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they getting what they need now? >> we talked to a lot of people today that were just absolutely tearing things out of their homes all throughout the day. they had appointments with fema. they had appointments with their insurance adjustors. they said the majority of the help actually came from just individual people stopping by and offering their assistance. just pickup trucks full of people hopping out. walking inside and saying sayint can we do to help you? shep? >> in the aftermath of any storm. anybody stopping by isn't looking to help. >> absolutely. and there has been a lot of that. the gawkers is what they call them. folks that come by just to look at the damage. in the meantime. while that's happening. the san tuition crews are trying to get through. the red cross trying to get through. it's not really appreciated if people want to come down and look, the folks here say they are happy to come down and help take a peek out the damage is recovering. shep? >> molly line on staten island tonight. victims of the storm getting help from some people who know
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all the pain all too well. >> having been through the hurricanes ourselves we just knew that we had an instant connection and we want to reach out and help them like some people helped us. >> kimbler -- kim bergeron -- this is her hometown after hurricane katrina. we were there when they got hit again back in august of this year in hurricane isk. she says when people there saw damage from sandy, they knew they had to help. volunteers checked more than five tons of food, clothing, blankets and other supplies, amtrak offered to haul it all the way from new orleans to new york on what organizers dubbed the train of hope. >> they jumped on board so quickly and we were just able to get it together. mobilized our community to start accepting donations and we were overwhelmed by the generosity of the north shore residents. >> it was wonderful to be on the giving end for a change. >> shepard: i know it was. they coordinated with folks here in the new york, new jersey area. they helped distribute the supplies for people in need.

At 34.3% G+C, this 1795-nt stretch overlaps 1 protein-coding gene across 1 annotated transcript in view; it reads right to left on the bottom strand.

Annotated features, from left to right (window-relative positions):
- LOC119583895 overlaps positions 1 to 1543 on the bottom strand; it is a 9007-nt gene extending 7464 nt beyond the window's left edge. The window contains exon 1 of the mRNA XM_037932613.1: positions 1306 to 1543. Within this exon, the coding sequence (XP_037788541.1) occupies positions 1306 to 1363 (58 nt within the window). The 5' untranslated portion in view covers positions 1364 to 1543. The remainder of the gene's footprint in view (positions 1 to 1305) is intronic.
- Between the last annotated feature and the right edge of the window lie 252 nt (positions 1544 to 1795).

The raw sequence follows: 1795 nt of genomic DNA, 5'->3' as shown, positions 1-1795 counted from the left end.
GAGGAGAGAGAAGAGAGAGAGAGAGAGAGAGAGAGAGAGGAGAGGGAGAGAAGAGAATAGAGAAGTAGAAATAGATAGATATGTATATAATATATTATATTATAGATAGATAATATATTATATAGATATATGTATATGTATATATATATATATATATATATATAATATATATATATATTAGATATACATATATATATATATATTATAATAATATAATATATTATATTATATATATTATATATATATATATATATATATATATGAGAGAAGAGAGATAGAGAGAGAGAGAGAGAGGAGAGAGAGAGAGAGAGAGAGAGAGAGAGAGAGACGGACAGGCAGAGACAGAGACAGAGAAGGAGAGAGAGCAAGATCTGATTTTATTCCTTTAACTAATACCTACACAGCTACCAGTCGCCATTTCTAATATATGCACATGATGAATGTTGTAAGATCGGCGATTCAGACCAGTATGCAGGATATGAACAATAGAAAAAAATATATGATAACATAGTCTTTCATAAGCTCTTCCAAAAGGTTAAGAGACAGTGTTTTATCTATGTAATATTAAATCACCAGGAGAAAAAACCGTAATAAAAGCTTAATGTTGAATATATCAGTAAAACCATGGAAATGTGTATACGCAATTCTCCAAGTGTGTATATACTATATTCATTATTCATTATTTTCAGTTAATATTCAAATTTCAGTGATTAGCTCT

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so would you like to help? you certainly can. go to our web site, slash help and ways to help. i should say no, that's not right. it's my name like it says at the bottom of your screen and there you will learn how to help. amid the wreckage on the jersey shore, survivors are finding remnants of other people's lives. one woman has collected hundreds of photographs from piles of trash and litter in union beach, new jersey. some of it is well preserved. others tattered and stained by the flood waters. in an effort to reunite people with their family photos. she started posting them on facebook. a small piece of the past. for people who lost everything. folks who work part time could soon see big changes to their house. coming up, the findings of a new study on the healthcare overhaul. first, there is word the airlines could soon be running out of pilots to fly their planes. now warnings of fewer flights. and even fewer destinations
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>> shepard: nation's airlines facing what appears to be the first pilot shortage in 50 years according to the "wall street journal" which our parent company owns. journal sites several reasons behind the expected struggle to fill the cockpits including a new rule set to take effect next august it requires new pilots to have 1500 hours of flift experience. that's six times the minimum right now. and all that training is not cheap. keep in mind the average starting salary for a pilot is roughly 20,000 bucks at regional airlines. 36,000 at major airlines. this comes as the industry braces for a waive of retirements. last month the ceo of jetblue airways says the industry is facing an exodus of talent in the next few years and could wake up one day and find we have no one to operate or maintain those planes. trace gallagher in our west
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coast news hub with this story. trace, the math really does spell trouble for the airlines and i guess all of us. >> yeah. and the math really is very simple. shep. have you got 100,000 commercial pilots in this country and half of them are over the age of 50. which means in 14 years you are going to need 50,000 new pilots and there simply are not that many young pilots coming in to fill the void. back in 2009, that colgan air crash outside buffalo that killed 50 people we learned after that crash that captain had failed five different flight tests. that's when congress got tough and under the requirements for incoming pilots. today on "studio b" aviation expert mike boyd said congress overreacted. and damaged the industry. listen. >> right now i don't know anyone in their right mind who would become an airline pilot. the pay is terrible. the career path is awful. you know, the labor unions we work with, the pilots unions they are telling their kids don't become an airline pilot. >> and as you mentioned, these new rules start in august but